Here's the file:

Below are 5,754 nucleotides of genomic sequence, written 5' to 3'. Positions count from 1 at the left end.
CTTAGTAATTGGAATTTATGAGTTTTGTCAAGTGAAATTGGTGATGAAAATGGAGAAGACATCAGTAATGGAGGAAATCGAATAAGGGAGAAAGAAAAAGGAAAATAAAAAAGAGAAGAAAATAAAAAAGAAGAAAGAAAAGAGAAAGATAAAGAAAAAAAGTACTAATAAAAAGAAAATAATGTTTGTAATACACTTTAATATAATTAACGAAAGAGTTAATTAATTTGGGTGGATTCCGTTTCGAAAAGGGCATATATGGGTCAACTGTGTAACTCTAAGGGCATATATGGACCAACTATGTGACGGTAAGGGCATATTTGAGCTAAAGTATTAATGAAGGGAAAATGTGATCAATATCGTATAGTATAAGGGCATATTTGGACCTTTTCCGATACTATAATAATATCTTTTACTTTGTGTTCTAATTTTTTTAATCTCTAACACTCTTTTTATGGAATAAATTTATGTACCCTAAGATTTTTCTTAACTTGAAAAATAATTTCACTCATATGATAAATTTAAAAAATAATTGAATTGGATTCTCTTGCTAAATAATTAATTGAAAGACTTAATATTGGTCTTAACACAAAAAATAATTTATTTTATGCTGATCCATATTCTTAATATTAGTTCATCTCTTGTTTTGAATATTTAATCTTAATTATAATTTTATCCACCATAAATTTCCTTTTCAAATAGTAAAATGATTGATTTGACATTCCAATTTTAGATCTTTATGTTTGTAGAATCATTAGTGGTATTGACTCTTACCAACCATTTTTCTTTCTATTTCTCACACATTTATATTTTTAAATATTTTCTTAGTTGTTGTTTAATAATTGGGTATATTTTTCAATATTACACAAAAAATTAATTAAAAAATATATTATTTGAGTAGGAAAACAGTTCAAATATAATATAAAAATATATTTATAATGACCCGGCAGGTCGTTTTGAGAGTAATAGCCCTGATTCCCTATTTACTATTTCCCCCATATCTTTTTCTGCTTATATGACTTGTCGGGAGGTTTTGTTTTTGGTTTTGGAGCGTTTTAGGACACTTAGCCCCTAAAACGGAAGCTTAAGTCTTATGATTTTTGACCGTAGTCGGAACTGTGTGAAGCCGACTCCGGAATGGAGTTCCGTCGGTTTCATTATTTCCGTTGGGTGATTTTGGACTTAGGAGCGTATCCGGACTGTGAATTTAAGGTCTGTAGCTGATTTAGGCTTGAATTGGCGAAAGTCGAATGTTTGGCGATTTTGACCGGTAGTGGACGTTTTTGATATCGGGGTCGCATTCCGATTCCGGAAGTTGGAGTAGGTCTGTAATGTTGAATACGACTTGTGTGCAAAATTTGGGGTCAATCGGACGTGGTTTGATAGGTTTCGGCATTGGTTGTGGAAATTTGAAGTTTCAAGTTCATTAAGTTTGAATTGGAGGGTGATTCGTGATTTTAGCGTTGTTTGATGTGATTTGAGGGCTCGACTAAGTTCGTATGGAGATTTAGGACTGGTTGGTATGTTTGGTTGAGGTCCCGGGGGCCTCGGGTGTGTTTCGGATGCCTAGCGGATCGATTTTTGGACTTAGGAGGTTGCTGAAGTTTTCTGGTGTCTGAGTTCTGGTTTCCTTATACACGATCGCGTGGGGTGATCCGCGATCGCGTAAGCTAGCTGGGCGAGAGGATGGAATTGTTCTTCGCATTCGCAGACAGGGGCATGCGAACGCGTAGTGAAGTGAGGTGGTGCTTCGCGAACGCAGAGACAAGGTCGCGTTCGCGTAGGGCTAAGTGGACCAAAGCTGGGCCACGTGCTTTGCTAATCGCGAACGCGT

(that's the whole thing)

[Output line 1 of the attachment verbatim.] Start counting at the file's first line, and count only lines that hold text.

Below are 5,754 nucleotides of genomic sequence, written 5' to 3'. Positions count from 1 at the left end.